Buying or Selling a Struggling Business (aka the “Distressed” Business) – Part 5
In Part 1 of this series of posts, we discussed how business owners must think beyond the near term and that certain Buyers may view this as an opportune time to acquire a company while certain Sellers may be thinking that the best path forward is to sell their companies. In Part 2, we discussed some initial steps for Buyers and Sellers in preparing to buy or sell the struggling business. In Part 3, we went over due diligence and structuring the transaction. In Part 4, we outlined risks and risk mitigation. In this final post of the series, we will discuss final considerations for both Buyer and Seller in a transaction involving a struggling business.
Transaction Point to Negotiate
There are many points to negotiate in crafting an agreement between a Buyer and a Seller. With a struggling business, some of those points may be less negotiable.
Payment of Seller Debts and Obligations
Seller will presumably intend to enter into a transaction that provides enough cash to pay off all of its debts and obligations. With a struggling business, Buyer will require that Seller’s debts and obligations be paid on or around closing in order to avoid some of the risks we discussed in our prior post. Related to this point, Buyer also will seek to ensure that Seller does not file for bankruptcy after the closing, so as to avoid claims of fraudulent transfer.
Earn-Outs; Payments Over Time
A common way for a Buyer and Seller to come to an agreement on a purchase price is for Buyer to pay Seller via a post-closing earnout or in installment payments over time. Continuing to operate the Seller’s business in the same manner post-closing in order for a Seller to achieve an earn-out could be risky to a Buyer with respect to successor liability claims. In addition, a Seller will want payment up front to satisfy its debt and obligations. Thus, earn-outs may be seen less frequently in sales of struggling businesses.
Typically, Buyer will require in the purchase agreement that Seller indemnify the Buyer for claims arising post-closing that relate to the acquired assets and operation of Seller’s business pre-closing. Indemnification means that Seller reimburses Buyer for Buyer’s costs and expenses in dealing with these claims. The problem is that if Seller has no money post-closing (because all the purchase price is used to pay existing debts and obligations), there won’t be funds available to indemnify Buyer. Because of this, Buyer may conduct more lengthy and extensive due diligence pre-closing (to identify potential claims ahead of time) as well as require a large escrow or holdback of the purchase price at closing to ensure funds are available to cover indemnifiable claims.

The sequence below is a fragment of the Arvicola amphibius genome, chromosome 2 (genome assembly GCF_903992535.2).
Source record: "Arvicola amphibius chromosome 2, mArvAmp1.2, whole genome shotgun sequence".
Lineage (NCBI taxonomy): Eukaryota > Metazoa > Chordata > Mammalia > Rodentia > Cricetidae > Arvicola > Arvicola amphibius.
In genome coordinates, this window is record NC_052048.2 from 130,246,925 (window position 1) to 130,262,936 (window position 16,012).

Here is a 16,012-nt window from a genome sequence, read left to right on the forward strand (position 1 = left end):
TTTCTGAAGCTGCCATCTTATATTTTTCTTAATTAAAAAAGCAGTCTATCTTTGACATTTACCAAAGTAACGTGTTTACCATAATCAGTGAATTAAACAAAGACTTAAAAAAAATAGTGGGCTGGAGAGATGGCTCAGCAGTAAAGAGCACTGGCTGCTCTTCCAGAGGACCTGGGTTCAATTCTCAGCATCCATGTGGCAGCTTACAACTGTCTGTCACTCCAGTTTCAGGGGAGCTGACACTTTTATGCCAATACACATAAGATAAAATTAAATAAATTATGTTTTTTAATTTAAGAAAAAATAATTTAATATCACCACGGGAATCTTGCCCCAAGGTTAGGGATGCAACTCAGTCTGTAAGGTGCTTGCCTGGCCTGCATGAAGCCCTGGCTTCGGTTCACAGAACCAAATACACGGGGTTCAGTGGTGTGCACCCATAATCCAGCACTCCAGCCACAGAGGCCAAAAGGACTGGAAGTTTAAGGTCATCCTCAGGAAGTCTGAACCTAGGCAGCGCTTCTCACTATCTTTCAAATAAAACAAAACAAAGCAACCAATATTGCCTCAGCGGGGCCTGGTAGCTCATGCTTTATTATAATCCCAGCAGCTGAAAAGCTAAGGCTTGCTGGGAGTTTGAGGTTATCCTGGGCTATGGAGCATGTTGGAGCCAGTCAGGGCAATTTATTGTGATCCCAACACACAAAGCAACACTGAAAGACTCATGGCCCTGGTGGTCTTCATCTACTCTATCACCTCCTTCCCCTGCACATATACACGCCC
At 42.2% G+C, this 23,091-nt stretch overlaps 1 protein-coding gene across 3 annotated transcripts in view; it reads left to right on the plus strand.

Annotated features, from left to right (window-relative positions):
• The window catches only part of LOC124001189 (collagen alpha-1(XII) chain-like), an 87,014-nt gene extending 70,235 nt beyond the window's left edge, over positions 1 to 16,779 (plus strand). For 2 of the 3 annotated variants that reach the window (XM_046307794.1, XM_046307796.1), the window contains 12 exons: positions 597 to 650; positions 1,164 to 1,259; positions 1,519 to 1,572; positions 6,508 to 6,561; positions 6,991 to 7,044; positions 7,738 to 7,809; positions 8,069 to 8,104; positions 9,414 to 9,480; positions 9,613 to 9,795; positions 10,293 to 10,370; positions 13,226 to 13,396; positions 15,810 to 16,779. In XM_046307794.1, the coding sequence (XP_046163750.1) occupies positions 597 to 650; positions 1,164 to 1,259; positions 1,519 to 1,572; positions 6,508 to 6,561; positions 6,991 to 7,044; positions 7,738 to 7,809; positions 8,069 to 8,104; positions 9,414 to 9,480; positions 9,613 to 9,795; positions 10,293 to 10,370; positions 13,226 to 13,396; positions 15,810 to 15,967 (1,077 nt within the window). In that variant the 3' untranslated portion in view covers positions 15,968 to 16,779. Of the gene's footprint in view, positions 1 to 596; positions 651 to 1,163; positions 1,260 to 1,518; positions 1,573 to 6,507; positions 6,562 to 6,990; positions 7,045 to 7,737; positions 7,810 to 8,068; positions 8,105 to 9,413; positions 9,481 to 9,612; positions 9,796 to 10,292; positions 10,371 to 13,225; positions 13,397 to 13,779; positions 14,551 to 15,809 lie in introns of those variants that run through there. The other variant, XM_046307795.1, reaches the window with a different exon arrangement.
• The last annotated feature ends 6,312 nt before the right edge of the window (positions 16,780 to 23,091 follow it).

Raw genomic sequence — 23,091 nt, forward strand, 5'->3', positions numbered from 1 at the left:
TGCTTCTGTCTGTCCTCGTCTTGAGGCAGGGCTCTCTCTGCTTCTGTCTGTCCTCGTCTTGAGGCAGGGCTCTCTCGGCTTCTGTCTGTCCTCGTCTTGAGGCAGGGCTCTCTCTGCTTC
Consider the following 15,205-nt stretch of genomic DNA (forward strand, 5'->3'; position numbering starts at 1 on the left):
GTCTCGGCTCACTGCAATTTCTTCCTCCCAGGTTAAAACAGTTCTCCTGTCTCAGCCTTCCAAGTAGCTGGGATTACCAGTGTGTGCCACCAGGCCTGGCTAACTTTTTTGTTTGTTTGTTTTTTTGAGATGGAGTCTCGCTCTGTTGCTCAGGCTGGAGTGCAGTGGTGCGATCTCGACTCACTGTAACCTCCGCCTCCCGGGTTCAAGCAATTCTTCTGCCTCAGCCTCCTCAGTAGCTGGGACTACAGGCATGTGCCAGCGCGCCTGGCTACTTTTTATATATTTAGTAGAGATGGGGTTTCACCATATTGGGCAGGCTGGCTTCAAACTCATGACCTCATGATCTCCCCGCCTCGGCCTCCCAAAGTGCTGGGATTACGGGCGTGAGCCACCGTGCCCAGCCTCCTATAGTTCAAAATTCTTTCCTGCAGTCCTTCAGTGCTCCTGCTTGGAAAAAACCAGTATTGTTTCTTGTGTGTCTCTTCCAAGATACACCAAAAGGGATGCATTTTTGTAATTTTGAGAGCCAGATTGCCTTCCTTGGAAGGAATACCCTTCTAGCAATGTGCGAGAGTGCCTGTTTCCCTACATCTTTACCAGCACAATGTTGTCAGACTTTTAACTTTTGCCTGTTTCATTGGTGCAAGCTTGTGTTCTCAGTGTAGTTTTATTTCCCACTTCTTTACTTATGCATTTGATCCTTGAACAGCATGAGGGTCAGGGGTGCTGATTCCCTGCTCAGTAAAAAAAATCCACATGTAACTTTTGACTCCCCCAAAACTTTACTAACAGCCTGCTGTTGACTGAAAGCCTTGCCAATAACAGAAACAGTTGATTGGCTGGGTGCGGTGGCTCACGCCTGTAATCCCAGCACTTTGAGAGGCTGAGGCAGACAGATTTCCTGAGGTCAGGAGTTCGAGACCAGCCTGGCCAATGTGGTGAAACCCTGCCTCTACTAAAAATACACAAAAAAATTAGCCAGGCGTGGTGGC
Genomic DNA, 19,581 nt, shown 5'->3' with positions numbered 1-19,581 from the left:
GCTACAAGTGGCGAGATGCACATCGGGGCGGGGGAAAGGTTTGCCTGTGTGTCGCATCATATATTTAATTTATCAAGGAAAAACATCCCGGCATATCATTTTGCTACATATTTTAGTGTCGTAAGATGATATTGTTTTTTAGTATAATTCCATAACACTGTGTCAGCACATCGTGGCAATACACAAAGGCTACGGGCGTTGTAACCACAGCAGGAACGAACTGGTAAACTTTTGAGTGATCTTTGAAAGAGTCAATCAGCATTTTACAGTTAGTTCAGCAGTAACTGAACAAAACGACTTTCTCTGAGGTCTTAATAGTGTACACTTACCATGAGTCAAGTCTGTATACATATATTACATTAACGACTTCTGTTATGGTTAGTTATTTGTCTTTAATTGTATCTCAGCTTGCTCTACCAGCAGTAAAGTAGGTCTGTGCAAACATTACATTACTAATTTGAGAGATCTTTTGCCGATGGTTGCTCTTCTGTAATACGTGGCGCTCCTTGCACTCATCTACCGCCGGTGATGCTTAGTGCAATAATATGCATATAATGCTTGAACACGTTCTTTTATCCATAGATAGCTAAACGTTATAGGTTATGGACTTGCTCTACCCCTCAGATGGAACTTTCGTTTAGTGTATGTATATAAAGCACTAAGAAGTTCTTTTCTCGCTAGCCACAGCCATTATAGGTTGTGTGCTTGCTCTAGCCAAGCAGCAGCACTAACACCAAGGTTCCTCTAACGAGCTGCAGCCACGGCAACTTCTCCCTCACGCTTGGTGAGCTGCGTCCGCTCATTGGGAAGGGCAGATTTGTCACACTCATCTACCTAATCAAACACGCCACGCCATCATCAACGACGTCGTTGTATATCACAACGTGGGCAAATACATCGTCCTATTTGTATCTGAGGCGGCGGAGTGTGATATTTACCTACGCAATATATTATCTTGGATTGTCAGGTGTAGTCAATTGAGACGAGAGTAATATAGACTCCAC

Is This the Right Transaction for Buyer?
In contemplating the purchase of a struggling business, a Buyer will need to weigh the advantages of acting in a “buyer’s market” to acquire strategic assets versus the risks of a transaction with a struggling Seller.
Is This the Right Transaction for Seller?
The Seller of a struggling business will need to balance its current operating timeframe and cash flow needs with the timing to get a transaction completed. The Seller will also need to negotiate the appropriate terms in order to ensure that its debts and obligations will be satisfied. Finally, as we mentioned in Part 1 of this series, a Seller may want to ensure continued employment for all or some of its employees with the Buyer and Seller will need to advocate for that condition as part of the transaction.
While the current economy has severely affected many businesses, it may be an opportune time for Buyers to make strategic acquisitions at a reasonable purchase price. For some businesses, a sale may be the best of limited alternatives. In either case, Buyers and Seller of struggling businesses should consider some of the important issues that we have outlined in this series of posts.